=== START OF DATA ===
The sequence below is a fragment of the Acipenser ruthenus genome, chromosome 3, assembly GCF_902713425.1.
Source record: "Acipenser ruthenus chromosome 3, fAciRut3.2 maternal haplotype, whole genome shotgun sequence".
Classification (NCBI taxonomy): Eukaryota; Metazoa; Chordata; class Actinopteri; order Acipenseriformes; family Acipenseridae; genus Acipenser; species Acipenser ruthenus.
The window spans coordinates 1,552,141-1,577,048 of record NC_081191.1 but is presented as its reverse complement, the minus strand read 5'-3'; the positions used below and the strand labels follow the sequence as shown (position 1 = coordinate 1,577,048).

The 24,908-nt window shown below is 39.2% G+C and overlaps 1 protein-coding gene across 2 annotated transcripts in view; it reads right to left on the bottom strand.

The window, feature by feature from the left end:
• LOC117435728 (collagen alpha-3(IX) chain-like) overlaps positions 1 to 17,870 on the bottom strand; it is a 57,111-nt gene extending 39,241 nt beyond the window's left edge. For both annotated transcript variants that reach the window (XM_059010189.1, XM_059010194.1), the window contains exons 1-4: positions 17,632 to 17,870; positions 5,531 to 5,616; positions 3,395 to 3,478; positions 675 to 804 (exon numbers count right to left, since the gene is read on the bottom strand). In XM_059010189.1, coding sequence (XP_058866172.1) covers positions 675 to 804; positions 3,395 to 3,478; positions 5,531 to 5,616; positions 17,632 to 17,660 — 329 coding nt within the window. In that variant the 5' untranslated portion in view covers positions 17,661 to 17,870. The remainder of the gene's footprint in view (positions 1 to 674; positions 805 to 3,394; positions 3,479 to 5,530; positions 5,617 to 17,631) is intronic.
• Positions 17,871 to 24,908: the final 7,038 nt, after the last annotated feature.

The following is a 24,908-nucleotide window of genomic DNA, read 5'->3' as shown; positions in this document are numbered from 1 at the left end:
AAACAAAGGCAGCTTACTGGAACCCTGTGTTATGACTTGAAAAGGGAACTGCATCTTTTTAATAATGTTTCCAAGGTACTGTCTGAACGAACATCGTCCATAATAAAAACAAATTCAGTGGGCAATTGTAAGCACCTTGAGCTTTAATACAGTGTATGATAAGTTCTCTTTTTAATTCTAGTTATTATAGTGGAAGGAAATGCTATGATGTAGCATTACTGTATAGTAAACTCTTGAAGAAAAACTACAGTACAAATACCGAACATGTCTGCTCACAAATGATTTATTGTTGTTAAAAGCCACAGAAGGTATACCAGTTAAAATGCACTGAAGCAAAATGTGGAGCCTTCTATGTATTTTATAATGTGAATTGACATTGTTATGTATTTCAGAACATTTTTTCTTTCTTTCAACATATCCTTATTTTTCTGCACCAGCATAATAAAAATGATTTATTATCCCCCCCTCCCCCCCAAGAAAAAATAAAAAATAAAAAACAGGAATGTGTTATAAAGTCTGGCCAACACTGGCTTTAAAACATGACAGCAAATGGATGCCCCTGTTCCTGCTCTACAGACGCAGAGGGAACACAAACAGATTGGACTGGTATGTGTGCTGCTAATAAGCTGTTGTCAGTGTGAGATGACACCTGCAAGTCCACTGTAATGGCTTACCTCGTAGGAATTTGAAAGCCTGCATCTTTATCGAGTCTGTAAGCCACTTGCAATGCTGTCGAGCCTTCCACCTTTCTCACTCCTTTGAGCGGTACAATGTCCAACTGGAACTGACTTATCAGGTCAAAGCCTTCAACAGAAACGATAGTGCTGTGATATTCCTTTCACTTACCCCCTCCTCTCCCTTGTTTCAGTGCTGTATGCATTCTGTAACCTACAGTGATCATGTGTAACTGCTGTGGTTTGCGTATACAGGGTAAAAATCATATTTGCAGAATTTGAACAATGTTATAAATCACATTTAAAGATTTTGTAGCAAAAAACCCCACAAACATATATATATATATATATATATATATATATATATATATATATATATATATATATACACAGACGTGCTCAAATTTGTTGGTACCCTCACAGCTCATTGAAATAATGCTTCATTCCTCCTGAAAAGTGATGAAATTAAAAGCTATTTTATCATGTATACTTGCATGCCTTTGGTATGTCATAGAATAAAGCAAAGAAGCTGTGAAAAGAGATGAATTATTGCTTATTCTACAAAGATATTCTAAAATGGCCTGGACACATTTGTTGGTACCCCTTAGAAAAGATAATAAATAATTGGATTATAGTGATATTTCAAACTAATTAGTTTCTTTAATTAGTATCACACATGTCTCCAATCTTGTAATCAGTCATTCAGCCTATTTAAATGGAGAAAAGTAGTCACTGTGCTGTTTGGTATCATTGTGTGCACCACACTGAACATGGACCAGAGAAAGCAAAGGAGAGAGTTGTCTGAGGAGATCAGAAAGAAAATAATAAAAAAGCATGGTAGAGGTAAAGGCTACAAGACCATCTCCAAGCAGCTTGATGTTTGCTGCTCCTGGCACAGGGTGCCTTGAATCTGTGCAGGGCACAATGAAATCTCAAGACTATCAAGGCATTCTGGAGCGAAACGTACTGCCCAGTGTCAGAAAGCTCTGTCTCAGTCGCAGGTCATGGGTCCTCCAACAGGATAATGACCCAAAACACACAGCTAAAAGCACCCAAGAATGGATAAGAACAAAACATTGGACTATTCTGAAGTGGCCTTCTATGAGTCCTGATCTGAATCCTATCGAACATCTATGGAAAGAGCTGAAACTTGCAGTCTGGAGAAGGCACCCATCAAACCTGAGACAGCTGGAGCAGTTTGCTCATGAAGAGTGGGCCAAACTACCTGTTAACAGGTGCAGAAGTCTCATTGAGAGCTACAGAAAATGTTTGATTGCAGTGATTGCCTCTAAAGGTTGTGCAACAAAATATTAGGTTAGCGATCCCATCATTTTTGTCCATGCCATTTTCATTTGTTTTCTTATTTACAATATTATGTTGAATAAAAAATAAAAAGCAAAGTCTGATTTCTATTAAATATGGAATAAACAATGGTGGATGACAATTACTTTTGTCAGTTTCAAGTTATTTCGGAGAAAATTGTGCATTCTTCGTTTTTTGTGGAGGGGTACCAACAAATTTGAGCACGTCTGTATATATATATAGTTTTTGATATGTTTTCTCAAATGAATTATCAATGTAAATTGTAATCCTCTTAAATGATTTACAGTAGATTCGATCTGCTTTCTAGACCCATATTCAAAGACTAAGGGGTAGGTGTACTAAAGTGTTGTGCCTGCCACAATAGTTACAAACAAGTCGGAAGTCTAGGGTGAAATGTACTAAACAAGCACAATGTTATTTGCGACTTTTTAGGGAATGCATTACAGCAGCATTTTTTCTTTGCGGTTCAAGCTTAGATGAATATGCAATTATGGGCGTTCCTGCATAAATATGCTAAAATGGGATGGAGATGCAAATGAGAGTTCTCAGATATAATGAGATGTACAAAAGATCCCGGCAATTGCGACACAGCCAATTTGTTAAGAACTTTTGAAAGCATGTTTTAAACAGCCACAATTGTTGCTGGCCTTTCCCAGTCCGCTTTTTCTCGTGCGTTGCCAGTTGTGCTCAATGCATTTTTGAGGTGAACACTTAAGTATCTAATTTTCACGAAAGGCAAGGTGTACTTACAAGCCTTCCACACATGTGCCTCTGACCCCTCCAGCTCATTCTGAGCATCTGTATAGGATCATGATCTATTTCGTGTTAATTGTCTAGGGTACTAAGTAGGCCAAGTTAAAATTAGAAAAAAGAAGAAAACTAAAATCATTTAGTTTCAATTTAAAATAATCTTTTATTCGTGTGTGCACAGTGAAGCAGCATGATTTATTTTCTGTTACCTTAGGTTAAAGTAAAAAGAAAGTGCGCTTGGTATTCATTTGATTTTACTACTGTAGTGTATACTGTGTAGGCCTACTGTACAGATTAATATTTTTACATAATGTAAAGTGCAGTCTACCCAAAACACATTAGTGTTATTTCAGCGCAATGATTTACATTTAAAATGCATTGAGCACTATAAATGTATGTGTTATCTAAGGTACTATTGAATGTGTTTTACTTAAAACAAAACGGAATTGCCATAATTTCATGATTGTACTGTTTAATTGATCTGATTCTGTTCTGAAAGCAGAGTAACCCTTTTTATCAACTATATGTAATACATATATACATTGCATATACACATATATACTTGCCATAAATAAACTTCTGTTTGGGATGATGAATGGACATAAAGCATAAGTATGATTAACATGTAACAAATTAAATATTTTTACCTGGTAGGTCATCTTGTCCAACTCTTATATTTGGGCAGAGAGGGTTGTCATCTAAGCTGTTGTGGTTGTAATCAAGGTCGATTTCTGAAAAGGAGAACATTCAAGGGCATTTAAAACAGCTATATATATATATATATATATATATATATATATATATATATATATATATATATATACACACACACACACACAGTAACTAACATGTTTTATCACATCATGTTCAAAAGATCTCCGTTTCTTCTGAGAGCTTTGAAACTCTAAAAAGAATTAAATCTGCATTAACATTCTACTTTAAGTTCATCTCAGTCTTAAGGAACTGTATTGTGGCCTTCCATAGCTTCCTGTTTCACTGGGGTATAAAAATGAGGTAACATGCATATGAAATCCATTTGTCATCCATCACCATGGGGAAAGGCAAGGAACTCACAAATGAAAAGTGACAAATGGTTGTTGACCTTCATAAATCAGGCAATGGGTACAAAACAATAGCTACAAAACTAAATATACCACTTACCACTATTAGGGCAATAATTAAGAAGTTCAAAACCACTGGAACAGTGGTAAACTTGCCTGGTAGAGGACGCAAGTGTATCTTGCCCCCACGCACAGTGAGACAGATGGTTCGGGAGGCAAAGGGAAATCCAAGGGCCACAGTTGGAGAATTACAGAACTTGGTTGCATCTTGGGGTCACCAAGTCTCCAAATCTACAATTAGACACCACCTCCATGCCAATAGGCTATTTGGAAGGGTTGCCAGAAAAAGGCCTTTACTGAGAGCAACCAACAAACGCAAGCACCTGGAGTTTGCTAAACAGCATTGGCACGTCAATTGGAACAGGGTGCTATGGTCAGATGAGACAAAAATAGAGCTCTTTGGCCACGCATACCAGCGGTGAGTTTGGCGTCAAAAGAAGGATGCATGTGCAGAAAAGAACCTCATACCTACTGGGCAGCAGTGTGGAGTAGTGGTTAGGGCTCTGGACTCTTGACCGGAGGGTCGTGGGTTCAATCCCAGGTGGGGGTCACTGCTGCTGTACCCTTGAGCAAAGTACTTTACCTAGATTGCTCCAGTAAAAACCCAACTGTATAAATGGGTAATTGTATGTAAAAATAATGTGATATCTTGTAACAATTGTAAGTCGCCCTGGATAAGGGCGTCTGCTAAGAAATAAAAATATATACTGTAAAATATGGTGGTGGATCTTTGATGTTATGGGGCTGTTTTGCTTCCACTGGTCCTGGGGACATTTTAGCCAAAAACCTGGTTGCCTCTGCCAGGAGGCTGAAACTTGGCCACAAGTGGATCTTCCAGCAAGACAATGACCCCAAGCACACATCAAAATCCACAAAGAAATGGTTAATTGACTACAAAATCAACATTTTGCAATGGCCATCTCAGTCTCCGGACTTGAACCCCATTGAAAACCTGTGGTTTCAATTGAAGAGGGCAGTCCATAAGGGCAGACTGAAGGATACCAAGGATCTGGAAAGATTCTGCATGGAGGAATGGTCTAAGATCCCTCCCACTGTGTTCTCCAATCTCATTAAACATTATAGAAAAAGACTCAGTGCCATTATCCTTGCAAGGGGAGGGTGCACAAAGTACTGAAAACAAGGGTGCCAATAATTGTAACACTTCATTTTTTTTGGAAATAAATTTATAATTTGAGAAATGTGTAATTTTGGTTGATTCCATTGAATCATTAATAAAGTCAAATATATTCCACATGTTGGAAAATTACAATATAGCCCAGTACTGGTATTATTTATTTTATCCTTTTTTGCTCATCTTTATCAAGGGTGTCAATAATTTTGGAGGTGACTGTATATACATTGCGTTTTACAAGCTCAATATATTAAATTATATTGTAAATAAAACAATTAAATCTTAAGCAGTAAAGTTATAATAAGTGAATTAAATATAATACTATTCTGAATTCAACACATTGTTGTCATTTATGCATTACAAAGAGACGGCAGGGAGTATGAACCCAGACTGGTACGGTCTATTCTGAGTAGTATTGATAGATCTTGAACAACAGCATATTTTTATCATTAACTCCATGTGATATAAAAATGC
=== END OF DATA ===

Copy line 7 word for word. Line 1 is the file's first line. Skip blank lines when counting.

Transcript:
• LOC117435728 (collagen alpha-3(IX) chain-like) overlaps positions 1 to 17,870 on the bottom strand; it is a 57,111-nt gene extending 39,241 nt beyond the window's left edge. For both annotated transcript variants that reach the window (XM_059010189.1, XM_059010194.1), the window contains exons 1-4: positions 17,632 to 17,870; positions 5,531 to 5,616; positions 3,395 to 3,478; positions 675 to 804 (exon numbers count right to left, since the gene is read on the bottom strand). In XM_059010189.1, coding sequence (XP_058866172.1) covers positions 675 to 804; positions 3,395 to 3,478; positions 5,531 to 5,616; positions 17,632 to 17,660 — 329 coding nt within the window. In that variant the 5' untranslated portion in view covers positions 17,661 to 17,870. The remainder of the gene's footprint in view (positions 1 to 674; positions 805 to 3,394; positions 3,479 to 5,530; positions 5,617 to 17,631) is intronic.